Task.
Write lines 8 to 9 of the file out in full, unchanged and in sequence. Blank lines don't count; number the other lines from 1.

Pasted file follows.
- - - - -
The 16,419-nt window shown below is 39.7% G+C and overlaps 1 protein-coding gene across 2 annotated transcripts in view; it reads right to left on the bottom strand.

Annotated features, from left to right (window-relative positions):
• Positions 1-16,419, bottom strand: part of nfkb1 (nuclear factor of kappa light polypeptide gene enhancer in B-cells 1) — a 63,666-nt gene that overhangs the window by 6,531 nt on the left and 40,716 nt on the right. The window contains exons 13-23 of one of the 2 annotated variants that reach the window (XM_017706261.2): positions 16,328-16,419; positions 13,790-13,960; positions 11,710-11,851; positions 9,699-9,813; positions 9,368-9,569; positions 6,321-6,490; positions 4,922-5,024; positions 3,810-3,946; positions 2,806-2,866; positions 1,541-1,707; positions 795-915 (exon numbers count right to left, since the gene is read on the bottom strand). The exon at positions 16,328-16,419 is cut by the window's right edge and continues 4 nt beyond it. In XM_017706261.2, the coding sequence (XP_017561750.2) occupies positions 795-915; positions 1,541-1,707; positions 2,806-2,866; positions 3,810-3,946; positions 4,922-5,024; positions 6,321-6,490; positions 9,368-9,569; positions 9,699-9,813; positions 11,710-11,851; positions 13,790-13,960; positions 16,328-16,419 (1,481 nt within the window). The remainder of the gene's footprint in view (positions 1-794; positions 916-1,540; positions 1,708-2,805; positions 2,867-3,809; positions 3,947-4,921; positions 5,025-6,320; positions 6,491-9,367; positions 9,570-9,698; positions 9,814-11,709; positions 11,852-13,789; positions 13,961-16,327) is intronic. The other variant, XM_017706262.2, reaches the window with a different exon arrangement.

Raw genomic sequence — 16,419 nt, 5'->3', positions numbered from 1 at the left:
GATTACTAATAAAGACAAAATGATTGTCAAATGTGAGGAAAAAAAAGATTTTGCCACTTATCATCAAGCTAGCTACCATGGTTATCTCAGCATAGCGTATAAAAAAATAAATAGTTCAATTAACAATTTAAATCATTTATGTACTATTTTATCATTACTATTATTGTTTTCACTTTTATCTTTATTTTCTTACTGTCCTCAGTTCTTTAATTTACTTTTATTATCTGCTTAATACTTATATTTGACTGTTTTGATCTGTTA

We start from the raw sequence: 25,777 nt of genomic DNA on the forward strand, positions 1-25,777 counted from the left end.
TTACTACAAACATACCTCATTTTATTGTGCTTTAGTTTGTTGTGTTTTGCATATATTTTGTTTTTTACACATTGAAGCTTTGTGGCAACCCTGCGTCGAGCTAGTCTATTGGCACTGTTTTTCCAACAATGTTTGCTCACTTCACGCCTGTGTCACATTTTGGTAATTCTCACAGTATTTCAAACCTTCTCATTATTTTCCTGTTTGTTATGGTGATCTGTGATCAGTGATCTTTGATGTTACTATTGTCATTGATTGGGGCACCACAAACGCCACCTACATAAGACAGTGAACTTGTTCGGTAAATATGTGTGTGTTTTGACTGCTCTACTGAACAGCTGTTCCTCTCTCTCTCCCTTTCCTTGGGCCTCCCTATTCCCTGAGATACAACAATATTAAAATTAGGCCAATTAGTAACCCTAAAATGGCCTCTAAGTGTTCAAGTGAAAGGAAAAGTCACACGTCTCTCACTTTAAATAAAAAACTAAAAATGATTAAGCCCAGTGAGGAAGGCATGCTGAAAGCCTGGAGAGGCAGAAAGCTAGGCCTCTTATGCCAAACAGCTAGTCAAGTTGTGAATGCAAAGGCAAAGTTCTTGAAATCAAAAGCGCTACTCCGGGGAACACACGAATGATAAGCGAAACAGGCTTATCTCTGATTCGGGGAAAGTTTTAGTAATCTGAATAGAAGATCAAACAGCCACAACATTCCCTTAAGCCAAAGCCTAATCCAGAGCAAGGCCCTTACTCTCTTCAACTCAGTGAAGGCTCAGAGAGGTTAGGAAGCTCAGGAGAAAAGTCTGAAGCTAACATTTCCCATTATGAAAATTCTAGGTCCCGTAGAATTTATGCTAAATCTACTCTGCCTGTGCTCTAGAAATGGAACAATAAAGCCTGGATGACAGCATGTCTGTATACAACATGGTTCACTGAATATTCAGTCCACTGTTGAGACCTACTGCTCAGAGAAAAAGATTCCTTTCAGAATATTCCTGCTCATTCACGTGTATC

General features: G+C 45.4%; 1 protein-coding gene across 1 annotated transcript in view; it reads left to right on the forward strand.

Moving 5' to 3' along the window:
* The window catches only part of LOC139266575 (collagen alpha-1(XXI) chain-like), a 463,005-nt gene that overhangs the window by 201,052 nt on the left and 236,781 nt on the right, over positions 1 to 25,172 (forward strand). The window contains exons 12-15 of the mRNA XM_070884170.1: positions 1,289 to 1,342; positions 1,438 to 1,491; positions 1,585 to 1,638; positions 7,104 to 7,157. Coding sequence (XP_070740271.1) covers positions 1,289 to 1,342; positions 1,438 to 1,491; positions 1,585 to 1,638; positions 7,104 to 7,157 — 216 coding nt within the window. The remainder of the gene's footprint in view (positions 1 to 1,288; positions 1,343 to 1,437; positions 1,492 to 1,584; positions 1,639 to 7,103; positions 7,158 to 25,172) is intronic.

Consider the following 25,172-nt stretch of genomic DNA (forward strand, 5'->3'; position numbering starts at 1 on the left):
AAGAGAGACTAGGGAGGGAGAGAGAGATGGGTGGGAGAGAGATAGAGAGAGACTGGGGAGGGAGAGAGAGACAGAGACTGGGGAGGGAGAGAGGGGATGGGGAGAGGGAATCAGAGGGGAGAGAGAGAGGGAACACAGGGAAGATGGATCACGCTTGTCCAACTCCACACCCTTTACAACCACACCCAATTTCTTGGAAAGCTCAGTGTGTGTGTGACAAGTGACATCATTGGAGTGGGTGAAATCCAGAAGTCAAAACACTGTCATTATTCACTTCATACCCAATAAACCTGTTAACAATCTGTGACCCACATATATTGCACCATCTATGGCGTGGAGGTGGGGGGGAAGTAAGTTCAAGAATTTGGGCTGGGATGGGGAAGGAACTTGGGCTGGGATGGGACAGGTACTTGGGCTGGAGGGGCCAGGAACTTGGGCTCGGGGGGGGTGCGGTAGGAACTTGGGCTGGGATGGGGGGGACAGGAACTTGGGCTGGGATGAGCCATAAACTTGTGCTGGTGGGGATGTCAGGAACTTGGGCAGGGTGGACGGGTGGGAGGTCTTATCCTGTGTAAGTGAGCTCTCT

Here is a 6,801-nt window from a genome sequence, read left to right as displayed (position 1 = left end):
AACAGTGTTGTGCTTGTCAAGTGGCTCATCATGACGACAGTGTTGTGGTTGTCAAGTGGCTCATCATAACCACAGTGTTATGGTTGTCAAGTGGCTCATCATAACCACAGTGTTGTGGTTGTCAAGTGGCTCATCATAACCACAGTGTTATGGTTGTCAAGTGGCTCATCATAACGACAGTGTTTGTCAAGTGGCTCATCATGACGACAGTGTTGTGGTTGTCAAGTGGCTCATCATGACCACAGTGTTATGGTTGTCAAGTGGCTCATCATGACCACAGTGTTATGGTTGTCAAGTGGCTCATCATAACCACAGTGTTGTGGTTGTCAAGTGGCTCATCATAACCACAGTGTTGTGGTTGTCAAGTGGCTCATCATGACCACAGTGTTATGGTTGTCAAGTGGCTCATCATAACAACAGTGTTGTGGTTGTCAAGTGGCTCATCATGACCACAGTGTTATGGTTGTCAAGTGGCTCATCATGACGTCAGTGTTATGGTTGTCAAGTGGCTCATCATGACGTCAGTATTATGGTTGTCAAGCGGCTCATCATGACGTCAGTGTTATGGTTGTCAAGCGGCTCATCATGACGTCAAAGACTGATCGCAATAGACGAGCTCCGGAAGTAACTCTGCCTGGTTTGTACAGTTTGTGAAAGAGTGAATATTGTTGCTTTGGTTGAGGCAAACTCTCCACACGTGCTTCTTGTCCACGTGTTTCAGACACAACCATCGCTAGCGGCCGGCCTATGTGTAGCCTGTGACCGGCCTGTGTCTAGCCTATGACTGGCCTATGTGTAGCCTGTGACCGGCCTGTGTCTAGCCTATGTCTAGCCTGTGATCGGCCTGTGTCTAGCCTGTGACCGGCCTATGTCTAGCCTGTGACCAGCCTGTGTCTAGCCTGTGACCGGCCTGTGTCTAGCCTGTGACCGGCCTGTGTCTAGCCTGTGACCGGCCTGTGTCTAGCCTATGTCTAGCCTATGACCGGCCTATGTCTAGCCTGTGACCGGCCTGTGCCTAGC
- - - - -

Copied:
General features: G+C 45.4%; 1 protein-coding gene across 1 annotated transcript in view; it reads left to right on the forward strand.

Moving 5' to 3' along the window: